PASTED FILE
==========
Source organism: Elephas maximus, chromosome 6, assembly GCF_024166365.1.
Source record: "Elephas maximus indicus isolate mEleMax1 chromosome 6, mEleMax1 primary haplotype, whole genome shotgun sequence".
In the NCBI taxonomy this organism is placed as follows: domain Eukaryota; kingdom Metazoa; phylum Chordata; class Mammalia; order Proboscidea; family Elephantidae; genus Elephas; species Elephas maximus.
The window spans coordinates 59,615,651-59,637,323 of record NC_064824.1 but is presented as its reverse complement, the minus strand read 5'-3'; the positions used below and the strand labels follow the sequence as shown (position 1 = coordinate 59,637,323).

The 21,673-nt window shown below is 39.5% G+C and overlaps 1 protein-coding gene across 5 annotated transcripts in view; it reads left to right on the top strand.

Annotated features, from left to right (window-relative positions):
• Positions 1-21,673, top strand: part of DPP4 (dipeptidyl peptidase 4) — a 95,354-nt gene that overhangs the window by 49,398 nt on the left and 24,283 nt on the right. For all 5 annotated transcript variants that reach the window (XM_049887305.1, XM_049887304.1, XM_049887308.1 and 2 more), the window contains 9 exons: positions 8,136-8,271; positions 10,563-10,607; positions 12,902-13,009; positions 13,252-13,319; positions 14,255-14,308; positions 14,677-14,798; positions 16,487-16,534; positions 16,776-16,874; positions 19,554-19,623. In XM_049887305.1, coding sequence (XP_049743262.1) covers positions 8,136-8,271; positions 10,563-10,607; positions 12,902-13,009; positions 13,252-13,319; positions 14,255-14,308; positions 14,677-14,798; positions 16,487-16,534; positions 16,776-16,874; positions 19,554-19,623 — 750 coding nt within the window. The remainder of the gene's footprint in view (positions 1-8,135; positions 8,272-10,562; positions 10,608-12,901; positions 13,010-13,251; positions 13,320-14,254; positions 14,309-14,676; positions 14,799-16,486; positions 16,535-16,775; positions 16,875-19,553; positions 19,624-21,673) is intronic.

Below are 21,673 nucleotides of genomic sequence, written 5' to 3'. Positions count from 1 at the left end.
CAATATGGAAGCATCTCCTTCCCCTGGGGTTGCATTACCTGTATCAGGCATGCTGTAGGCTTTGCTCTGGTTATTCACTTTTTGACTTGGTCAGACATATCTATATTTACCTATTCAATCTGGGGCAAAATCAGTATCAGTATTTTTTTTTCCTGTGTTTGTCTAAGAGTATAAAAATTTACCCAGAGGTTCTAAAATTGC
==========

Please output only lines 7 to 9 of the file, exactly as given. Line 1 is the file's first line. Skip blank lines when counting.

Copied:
• Positions 1-21,673, top strand: part of DPP4 (dipeptidyl peptidase 4) — a 95,354-nt gene that overhangs the window by 49,398 nt on the left and 24,283 nt on the right. For all 5 annotated transcript variants that reach the window (XM_049887305.1, XM_049887304.1, XM_049887308.1 and 2 more), the window contains 9 exons: positions 8,136-8,271; positions 10,563-10,607; positions 12,902-13,009; positions 13,252-13,319; positions 14,255-14,308; positions 14,677-14,798; positions 16,487-16,534; positions 16,776-16,874; positions 19,554-19,623. In XM_049887305.1, coding sequence (XP_049743262.1) covers positions 8,136-8,271; positions 10,563-10,607; positions 12,902-13,009; positions 13,252-13,319; positions 14,255-14,308; positions 14,677-14,798; positions 16,487-16,534; positions 16,776-16,874; positions 19,554-19,623 — 750 coding nt within the window. The remainder of the gene's footprint in view (positions 1-8,135; positions 8,272-10,562; positions 10,608-12,901; positions 13,010-13,251; positions 13,320-14,254; positions 14,309-14,676; positions 14,799-16,486; positions 16,535-16,775; positions 16,875-19,553; positions 19,624-21,673) is intronic.

Below are 21,673 nucleotides of genomic sequence, written 5' to 3'. Positions count from 1 at the left end.
CAATATGGAAGCATCTCCTTCCCCTGGGGTTGCATTACCTGTATCAGGCATGCTGTAGGCTTTGCTCTGGTTATTCACTTTTTGACTTGGTCAGACATATCTATATTTACCTATTCAATCTGGGGCAAAATCAGTATCAGTATTTTTTTTTCCTGTGTTTGTCTAAGAGTATAAAAATTTACCCAGAGGTTCTAAAATTGC